THIS October – “die mooiste, mooiste maand”, to borrow from an Afrikaans poem that loosely translated means “the most beautiful, beautiful month” – South Africa will host the BRICS Games 2023 as part of enhancing co-operation among members of the strategic bloc.
It won’t be just about the games. It will be much more. The BRICS nations (Brazil, Russia, India, China, and South Africa) recently captured the imagination of the international community when they held the 15th BRICS Summit in Sandton.
The most notable takeaway from the summit’s Johannesburg Declaration was the resolution to expand the membership of BRICS by six more nations – effective from January next year.
The six new members are Argentina, Saudi Arabia, Iran, the UAE, Egypt and Ethiopia. The move sparked great debate in geopolitical circles.
The identity of the new members, the total number of additions, what they bring to BRICS, the growing global impact and effect of BRICS Plus place BRICS at the centre of international speculation about the role of the organisation in geopolitics.
The inaugural BRICS games were held in Goa, India, in 2016 and were followed in 2017 at Guangzhou in China.
The two nations also held the games in 2021 and 2022 respectively. Led by the BRICS nations’ ministers of sport, the games are hosted by the current holder of the rotational chair of the bloc.
South Africa is the current chair and has already hosted the game-changing 15th BRICS Heads of State Summit. Next year, Russia will host the games in Kazan from June 20 to 23.
Russian President Vladimir Putin, who participated in the recently passed summit virtually following the controversy over the ICC warrant for his arrest with regard to the Ukraine conflict, will host the expanded BRICS heads of state summit in his country.
Universally, sport is heralded as an agency of unification for diverse groups of people irrespective of their race, language, culture, religion or political persuasion, among others.
Notably, sport is regarded as an effective vehicle in the enhancement of people-to-people diplomacy. It is particularly more important in the current era of globalisation, where the world has become increasingly interdependent and interconnected.
The BRICS Games take a particularly strategic position as an agency for social cohesion among the member-states of the bloc. Sport, arts, and culture are integral parts of a recipe for international cooperation.
The leadership of BRICS Plus is often reluctant to lay their cards on the table all facing up. International relations scholars largely concur in that the BRICS Plus bloc poses a direct challenge to the entire US-led Western hegemony.
More closely, BRICS Plus is regarded as a major threat to the domineering position that has been occupied for way too long by the G7 – a group of the world’s wealthiest nations that represent the ideological interests of the global north.
In short, BRICS Plus is seen in international relations as an antithesis of the world’s Western domination.
It is a home for the bulk of the relatively less-developed nations of the global south. China, Russia, and India are regarded as the mainstay of the new, emerging international world order.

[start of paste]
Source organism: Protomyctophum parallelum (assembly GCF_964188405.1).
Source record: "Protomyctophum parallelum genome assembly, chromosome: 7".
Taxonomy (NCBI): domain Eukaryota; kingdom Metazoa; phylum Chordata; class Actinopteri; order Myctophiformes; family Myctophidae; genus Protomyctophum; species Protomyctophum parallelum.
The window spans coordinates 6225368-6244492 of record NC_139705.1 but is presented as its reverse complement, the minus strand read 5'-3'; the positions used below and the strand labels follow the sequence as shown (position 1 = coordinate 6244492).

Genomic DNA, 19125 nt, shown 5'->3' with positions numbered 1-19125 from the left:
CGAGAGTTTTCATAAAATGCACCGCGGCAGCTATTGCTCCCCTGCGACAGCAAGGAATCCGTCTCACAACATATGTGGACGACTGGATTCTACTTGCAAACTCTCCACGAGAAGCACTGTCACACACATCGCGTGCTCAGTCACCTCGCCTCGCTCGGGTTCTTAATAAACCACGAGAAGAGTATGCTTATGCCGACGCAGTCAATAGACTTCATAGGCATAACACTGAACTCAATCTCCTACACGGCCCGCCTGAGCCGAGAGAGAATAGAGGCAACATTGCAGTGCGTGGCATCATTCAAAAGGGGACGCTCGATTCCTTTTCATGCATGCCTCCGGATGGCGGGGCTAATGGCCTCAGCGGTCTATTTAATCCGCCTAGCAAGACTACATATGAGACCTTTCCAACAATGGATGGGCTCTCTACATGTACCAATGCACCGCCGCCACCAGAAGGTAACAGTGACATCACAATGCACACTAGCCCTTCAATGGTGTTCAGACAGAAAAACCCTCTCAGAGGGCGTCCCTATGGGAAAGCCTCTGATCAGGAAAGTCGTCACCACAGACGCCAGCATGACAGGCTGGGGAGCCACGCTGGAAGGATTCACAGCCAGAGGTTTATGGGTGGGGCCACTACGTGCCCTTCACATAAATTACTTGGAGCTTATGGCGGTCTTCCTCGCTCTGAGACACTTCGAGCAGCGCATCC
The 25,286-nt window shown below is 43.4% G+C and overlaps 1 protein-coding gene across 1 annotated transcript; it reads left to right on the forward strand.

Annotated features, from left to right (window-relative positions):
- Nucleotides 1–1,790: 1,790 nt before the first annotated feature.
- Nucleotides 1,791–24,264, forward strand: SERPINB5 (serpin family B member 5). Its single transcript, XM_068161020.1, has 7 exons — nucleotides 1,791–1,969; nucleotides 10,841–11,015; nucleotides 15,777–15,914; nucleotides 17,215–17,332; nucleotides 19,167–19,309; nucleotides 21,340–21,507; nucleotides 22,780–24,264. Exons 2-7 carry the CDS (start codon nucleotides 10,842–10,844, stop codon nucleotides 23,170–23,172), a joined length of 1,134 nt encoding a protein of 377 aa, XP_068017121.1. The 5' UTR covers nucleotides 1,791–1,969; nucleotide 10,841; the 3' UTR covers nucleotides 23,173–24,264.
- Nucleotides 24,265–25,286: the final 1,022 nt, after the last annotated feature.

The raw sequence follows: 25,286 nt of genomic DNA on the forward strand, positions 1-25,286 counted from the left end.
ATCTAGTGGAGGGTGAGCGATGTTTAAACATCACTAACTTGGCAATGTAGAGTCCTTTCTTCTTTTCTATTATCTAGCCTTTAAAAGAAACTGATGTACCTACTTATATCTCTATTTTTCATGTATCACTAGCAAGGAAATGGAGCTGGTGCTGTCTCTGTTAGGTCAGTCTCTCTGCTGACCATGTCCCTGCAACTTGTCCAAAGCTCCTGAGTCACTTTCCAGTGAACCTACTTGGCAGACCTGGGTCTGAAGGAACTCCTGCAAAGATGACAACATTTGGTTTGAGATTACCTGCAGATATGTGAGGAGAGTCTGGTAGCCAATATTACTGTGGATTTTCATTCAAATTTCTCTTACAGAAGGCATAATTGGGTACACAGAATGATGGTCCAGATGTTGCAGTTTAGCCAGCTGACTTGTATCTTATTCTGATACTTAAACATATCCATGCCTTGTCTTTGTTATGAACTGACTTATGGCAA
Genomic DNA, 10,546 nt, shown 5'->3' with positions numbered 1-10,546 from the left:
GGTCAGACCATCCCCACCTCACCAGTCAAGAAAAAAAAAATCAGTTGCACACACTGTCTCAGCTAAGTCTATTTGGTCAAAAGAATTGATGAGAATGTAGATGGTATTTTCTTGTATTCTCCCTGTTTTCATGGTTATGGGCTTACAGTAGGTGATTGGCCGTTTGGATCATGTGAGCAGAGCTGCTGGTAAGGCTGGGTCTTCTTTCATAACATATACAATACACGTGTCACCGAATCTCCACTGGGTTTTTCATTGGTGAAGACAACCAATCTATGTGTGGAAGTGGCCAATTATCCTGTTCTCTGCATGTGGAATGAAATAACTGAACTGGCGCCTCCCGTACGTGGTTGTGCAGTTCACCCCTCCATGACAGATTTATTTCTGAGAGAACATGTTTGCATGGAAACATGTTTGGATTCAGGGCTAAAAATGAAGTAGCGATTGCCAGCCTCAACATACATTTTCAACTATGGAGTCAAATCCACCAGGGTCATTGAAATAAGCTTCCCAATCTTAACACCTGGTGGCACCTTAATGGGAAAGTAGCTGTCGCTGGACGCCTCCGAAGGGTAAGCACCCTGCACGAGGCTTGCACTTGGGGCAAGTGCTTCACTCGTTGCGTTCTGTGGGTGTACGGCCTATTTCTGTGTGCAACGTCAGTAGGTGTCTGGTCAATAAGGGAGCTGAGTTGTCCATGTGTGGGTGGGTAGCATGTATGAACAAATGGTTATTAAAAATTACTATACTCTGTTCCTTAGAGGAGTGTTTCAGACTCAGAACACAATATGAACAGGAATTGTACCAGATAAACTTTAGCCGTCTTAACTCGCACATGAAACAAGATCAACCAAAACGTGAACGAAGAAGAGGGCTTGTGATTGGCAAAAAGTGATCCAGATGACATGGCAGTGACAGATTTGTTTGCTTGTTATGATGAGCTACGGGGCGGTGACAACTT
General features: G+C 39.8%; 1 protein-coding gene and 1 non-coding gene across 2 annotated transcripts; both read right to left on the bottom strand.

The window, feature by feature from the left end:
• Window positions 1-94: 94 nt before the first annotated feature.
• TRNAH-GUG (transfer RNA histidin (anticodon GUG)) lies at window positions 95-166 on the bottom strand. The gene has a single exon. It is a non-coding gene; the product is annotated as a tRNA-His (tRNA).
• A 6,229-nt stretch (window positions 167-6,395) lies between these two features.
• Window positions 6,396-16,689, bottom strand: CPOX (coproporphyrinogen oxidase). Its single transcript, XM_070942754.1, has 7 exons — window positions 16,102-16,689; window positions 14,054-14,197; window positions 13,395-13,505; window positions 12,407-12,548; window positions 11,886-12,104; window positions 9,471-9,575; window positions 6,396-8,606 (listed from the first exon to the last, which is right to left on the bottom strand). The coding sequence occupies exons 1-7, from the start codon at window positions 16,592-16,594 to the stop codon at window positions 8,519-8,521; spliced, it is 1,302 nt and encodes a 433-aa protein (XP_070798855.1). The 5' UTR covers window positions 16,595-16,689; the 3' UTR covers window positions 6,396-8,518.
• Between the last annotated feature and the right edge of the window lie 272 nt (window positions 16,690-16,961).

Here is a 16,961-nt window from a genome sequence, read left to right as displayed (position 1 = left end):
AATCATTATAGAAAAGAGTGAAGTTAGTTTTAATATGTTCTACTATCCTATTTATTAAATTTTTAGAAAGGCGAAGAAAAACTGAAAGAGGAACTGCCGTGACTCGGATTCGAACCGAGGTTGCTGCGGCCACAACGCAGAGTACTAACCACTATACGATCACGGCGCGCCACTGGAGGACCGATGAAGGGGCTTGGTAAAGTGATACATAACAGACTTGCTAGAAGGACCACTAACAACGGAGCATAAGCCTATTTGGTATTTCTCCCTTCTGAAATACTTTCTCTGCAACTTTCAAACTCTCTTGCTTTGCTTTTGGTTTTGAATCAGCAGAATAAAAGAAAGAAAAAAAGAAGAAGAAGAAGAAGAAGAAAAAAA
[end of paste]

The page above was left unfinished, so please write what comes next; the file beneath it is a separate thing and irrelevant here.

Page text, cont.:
The inclusion of the key oil-producing countries in BRICS Plus is seen as a stroke of genius. Already, following the expansion of the bloc from only five to 11 members, BRICS Plus is home to countries responsible for the production of a whopping eighty percent of the world’s oil output.
Not only that: BRICS Plus has been rather vocal about the so-called “de-dollarisation” process. This is a move where all members have resolved to dump the US dollar as a preferred currency when transacting among and between the BRICS Plus members.
Moves are afoot to establish a new counter currency to the US dollar that can be unleashed in the international markets as a “new alternative” of preference.
The emergence of the China-based New Development Bank – better known as the BRICS Bank, directly challenges the long-time dominance of the US-led lenders, the World Bank and the IMF (International Monetary Fund).
The BRICS Games are not seen as a replacement of any global games, be they continental, global or regional – Olympics, athletics, or soccer games.
Instead, the BRICS Games provides an opportunity for the member-states to foster closer cooperation, get to know each other better, and open pathways for increased and visible public diplomacy among BRICS Plus members.
Through the BRICS Games, educational opportunities have been punted as one of the many spin-offs. The national leagues in the BRICS Plus nations will also accentuate their cooperation through club-to-club or team-to-team relationships that could see increased exchange programmes as part of the people-to-people diplomatic programme.
The arrival of the many participants of the BRICS Plus nations to South Africa or any host will also enhance the ample opportunities found in the tourism industry.
The move will impact positively in the short-to-medium term job creation opportunities thereby decreasing unemployment in the more challenged members of the bloc.
The BRICS Games offer therefore a unique platform to do much more than just play sport.
Instead, through sport as a healthy living imperative, the BRICS Games are set to create a rare feel-good environment that brings with it a plethora of opportunities for individuals, groups, and communities alike to better their lives at home whilst collectively waking up to the need to face geopolitical challenges as a diverse bloc spurred on by unity of purpose.
Until BRICS Plus emerged, the entire global south lacked a coherent vehicle behind which many could climb for either salvation or survival.